(c) The requirement of membership in a labor organization in an agreement made pursuant to subparagraph (a) of this paragraph shall be satisfied, as to both a present or future employee in engine, train, yard, or hostling service, that is, an employee engaged in any of the services or capacities covered in the First Division of paragraph (h) of section 153 of this title, defining the jurisdictional scope of the First Division of the National Railroad Adjustment Board, if said employee shall hold or acquire membership in any one of the labor organizations, national in scope, organized in accordance with this chapter and admitting to membership employees of a craft or class in any of said services; and no agreement made pursuant to subparagraph (b) of this paragraph shall provide for deductions from his wages for periodic dues, initiation fees, or assessments payable to any labor organization other than that in which he holds membership: Provided, however, That as to an employee in any of said services on a particular carrier at the effective date of any such agreement on a carrier, who is not a member of any one of the labor organizations, national in scope, organized in accordance with this chapter and admitting to membership employees of a craft or class in any of said services, such employee, as a condition of continuing his employment, may be required to become a member of the organization representing the craft in which he is employed on the effective date of the first agreement applicable to him: Provided, further, That nothing herein or in any such agreement or agreements shall prevent an employee from changing membership from one organization to another admitting to membership employees of a craft or class in any of said services.
(d) Any provisions in paragraphs Fourth and Fifth of this section in conflict herewith are to the extent of such conflict amended.'
Gray is a Seventh Day Adventist who interprets the teachings of his church as forbidding membership in or financial support of labor unions. At one point in the dismissal proceedings instituted against him because of his refusal to comply with the union shop agreement, Gray submitted a statement explaining his religious beliefs to the arbitrator hearing his case. That statement included the following:
'I am not willing to pay any dues or fees to the Union, because it is against my religious convictions to do so. I have previously made this clear to the Company and to the Union.
'I am a member of the Seventh-Day Adventist Church. I am a devoted believer in the tenets and teachings of this Church, and I try to follow them conscientiously.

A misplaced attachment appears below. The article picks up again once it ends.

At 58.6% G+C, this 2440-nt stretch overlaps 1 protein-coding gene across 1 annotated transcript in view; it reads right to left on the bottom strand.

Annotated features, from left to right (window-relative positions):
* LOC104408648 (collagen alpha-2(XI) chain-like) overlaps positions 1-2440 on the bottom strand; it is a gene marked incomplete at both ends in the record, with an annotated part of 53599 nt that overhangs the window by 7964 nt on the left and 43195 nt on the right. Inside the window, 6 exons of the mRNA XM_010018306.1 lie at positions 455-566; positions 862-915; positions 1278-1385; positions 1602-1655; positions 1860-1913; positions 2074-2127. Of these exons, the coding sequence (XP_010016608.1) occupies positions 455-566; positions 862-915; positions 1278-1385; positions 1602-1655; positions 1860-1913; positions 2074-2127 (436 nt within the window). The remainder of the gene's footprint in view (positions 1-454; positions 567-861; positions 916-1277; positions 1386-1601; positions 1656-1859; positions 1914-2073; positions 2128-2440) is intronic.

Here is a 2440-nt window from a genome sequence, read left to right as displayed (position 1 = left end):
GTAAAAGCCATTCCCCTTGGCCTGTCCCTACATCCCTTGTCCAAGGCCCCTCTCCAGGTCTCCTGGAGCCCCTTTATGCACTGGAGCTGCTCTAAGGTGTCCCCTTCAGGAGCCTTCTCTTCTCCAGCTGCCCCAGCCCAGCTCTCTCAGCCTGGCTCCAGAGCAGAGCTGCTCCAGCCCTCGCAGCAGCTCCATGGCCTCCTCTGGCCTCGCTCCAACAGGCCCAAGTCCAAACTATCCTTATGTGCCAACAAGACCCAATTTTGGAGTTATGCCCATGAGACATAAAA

'My Church teaches that 'the remedy for social evils is not to be found in argument, controversy or strife' and that 'the remedy must be secured individually'-- not through organization but by 'change of heart' and 'attitude' in each person.'
In the same statement Gray quoted the following passages from 'Seventh-Day Adventists and Labor Unions, by M. E. Loewen':
'The Scriptures teach that man is a free moral agent. Each individual must choose for himself whether he will serve God and how he will discharge his responsibilities to his God. (Deut. 30:15-20; Josh. 24:15). A Seventh-day Adventist should not join a group that will take the power of decision from him. There might be times when the action of the group as a whole would be contrary to the Christian principles he embraces.
'A Seventh-day Adventist cannot join in a conflict with any class, either capital or labor, and retain his power to draw men by the influence of the Holy Spirit. A Seventh-day Adventist would antagonize the working man if he should join forces against labor and he would be unable to witness for Christ before the employer if he aligns himself with those opposing management.'
Also included in the record now before us is a letter signed by W. Melvin Adams, Associate Director, Department of Religious Liberty, General Conference of Seventh-Day Adventists. This letter, dated May 16, 1967, indicates that the Seventh-Day Adventist position on labor unions is that every worker should decide for himself whether or not to join a union, but that every worker who decides not to join should be subject to no sanctions because of his decision. We quote from the letter:
'The following sets forth the position of the Seventh-day Adventist Church in the United States of America with reference to that body's relationship to labor unions, and the conviction of Seventh-day Adventist artisans and laboring men regarding membership in such organizations.
'Seventh-day Adventists are in sympathy with the basic objectives of organized labor-- proper wages, proper hours, and proper working conditions. They believe that those laborers who are conscientiously free to do so are warranted in organizing to obtain such objectives.